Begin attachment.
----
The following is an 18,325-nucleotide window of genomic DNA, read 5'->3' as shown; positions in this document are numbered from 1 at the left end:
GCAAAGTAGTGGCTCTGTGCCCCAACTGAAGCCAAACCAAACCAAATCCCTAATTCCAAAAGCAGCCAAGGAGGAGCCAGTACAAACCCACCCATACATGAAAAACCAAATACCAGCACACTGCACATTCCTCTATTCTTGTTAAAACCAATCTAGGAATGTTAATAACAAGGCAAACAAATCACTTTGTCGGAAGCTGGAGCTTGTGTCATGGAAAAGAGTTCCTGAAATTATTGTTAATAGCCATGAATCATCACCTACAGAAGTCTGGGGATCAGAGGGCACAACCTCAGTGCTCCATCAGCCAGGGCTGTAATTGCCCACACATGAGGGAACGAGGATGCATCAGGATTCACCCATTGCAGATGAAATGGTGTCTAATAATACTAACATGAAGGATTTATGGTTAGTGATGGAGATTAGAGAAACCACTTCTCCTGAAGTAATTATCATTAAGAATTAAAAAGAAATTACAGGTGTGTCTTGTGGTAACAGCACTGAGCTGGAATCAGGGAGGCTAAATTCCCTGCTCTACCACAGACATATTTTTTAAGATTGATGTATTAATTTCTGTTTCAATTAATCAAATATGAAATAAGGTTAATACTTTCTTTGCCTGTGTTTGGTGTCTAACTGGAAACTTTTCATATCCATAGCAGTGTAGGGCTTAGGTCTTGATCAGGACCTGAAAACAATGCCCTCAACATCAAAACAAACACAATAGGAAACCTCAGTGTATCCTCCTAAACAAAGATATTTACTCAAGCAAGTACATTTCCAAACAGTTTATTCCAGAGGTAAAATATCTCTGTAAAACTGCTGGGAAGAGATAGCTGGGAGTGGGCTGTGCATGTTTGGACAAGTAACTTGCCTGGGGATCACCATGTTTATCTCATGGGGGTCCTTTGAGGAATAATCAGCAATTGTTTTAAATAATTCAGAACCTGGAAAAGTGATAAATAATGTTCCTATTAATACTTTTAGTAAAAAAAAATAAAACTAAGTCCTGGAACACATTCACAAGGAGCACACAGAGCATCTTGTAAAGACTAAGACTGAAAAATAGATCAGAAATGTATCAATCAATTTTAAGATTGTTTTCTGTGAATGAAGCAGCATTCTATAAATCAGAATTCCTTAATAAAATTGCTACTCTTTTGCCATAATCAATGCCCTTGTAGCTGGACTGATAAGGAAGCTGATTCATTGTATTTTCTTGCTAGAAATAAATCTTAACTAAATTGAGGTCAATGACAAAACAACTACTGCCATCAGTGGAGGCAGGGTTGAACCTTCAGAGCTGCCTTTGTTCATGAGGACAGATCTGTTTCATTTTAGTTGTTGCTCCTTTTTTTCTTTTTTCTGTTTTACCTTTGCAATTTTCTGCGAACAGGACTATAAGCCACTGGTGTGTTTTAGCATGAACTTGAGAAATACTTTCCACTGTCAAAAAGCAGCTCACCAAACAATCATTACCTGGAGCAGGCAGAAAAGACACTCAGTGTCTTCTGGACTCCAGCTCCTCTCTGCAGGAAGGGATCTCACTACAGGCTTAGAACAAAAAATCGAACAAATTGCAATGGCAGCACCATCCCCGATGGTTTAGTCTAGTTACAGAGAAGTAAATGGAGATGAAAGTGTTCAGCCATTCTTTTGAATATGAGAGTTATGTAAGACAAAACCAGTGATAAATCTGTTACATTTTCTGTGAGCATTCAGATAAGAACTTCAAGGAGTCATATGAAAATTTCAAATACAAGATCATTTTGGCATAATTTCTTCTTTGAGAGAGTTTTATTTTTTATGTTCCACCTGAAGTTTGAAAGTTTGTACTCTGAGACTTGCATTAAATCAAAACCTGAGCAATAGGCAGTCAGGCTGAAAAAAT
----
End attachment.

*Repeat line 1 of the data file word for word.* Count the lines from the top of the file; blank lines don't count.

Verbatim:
The following is an 18,325-nucleotide window of genomic DNA, read 5'->3' as shown; positions in this document are numbered from 1 at the left end: